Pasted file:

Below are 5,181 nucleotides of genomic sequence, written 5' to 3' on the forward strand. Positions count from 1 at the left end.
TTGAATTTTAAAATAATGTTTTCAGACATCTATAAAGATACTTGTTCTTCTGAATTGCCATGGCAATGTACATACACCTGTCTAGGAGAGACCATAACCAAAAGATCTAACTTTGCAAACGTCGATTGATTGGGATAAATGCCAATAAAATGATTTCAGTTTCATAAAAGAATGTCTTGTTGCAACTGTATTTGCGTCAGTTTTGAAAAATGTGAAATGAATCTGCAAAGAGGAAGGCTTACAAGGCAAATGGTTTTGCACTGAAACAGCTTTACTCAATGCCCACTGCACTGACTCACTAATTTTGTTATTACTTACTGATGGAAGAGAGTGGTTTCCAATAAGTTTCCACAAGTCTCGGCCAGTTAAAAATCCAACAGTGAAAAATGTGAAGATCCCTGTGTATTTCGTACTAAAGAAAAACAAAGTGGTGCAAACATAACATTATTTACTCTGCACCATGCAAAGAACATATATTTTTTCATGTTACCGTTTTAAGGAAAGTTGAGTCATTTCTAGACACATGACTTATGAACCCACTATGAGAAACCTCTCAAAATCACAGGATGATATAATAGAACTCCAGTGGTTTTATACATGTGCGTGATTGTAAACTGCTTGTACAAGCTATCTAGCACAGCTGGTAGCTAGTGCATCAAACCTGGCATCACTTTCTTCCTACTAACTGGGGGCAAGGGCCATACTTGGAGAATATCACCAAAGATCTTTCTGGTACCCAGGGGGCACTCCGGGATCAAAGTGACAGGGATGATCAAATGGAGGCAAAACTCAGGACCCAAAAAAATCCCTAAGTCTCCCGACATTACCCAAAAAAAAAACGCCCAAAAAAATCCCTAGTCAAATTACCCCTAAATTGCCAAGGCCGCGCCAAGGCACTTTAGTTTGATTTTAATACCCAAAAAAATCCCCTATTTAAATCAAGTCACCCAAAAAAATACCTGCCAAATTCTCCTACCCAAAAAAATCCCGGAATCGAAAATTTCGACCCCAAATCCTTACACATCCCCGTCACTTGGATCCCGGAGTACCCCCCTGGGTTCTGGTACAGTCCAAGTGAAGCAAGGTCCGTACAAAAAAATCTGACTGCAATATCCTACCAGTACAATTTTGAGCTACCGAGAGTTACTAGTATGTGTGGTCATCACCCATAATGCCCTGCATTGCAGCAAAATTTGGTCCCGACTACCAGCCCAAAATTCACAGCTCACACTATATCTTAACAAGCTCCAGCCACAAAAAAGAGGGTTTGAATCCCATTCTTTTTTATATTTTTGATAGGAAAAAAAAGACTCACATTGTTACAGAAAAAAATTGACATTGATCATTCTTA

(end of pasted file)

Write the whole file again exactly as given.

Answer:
Below are 5,181 nucleotides of genomic sequence, written 5' to 3' on the forward strand. Positions count from 1 at the left end.
TTGAATTTTAAAATAATGTTTTCAGACATCTATAAAGATACTTGTTCTTCTGAATTGCCATGGCAATGTACATACACCTGTCTAGGAGAGACCATAACCAAAAGATCTAACTTTGCAAACGTCGATTGATTGGGATAAATGCCAATAAAATGATTTCAGTTTCATAAAAGAATGTCTTGTTGCAACTGTATTTGCGTCAGTTTTGAAAAATGTGAAATGAATCTGCAAAGAGGAAGGCTTACAAGGCAAATGGTTTTGCACTGAAACAGCTTTACTCAATGCCCACTGCACTGACTCACTAATTTTGTTATTACTTACTGATGGAAGAGAGTGGTTTCCAATAAGTTTCCACAAGTCTCGGCCAGTTAAAAATCCAACAGTGAAAAATGTGAAGATCCCTGTGTATTTCGTACTAAAGAAAAACAAAGTGGTGCAAACATAACATTATTTACTCTGCACCATGCAAAGAACATATATTTTTTCATGTTACCGTTTTAAGGAAAGTTGAGTCATTTCTAGACACATGACTTATGAACCCACTATGAGAAACCTCTCAAAATCACAGGATGATATAATAGAACTCCAGTGGTTTTATACATGTGCGTGATTGTAAACTGCTTGTACAAGCTATCTAGCACAGCTGGTAGCTAGTGCATCAAACCTGGCATCACTTTCTTCCTACTAACTGGGGGCAAGGGCCATACTTGGAGAATATCACCAAAGATCTTTCTGGTACCCAGGGGGCACTCCGGGATCAAAGTGACAGGGATGATCAAATGGAGGCAAAACTCAGGACCCAAAAAAATCCCTAAGTCTCCCGACATTACCCAAAAAAAAAACGCCCAAAAAAATCCCTAGTCAAATTACCCCTAAATTGCCAAGGCCGCGCCAAGGCACTTTAGTTTGATTTTAATACCCAAAAAAATCCCCTATTTAAATCAAGTCACCCAAAAAAATACCTGCCAAATTCTCCTACCCAAAAAAATCCCGGAATCGAAAATTTCGACCCCAAATCCTTACACATCCCCGTCACTTGGATCCCGGAGTACCCCCCTGGGTTCTGGTACAGTCCAAGTGAAGCAAGGTCCGTACAAAAAAATCTGACTGCAATATCCTACCAGTACAATTTTGAGCTACCGAGAGTTACTAGTATGTGTGGTCATCACCCATAATGCCCTGCATTGCAGCAAAATTTGGTCCCGACTACCAGCCCAAAATTCACAGCTCACACTATATCTTAACAAGCTCCAGCCACAAAAAAGAGGGTTTGAATCCCATTCTTTTTTATATTTTTGATAGGAAAAAAAAGACTCACATTGTTACAGAAAAAAATTGACATTGATCATTCTTA